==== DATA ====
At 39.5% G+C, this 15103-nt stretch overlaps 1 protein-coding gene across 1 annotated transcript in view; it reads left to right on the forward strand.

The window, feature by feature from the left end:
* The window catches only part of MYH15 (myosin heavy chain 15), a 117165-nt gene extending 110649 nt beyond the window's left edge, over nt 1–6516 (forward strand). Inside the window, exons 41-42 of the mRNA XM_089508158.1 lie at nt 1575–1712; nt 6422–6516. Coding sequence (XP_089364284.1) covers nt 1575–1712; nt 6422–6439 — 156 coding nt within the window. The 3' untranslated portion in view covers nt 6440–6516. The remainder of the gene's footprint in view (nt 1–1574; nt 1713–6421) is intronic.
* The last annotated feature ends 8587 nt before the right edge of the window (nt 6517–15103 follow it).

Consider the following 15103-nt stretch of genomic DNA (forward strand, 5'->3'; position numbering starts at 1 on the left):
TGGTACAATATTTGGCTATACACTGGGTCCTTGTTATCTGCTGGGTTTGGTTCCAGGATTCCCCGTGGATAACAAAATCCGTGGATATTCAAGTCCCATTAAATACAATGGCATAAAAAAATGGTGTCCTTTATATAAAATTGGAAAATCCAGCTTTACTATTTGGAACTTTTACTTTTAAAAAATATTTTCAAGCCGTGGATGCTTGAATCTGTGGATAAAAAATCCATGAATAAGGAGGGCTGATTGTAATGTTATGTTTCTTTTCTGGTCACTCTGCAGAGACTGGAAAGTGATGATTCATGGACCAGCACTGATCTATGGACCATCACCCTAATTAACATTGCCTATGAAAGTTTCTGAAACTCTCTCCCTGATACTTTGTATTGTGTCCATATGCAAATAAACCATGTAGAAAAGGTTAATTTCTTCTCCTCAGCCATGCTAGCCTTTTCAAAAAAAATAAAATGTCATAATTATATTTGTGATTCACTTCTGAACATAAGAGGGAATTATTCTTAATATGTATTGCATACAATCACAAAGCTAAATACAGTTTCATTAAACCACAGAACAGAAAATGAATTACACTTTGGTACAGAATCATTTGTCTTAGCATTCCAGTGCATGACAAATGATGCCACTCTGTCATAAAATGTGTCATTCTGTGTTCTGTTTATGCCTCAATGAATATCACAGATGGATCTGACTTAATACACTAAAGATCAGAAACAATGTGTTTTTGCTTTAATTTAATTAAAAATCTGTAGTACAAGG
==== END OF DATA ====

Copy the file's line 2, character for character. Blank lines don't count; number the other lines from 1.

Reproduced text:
The window, feature by feature from the left end: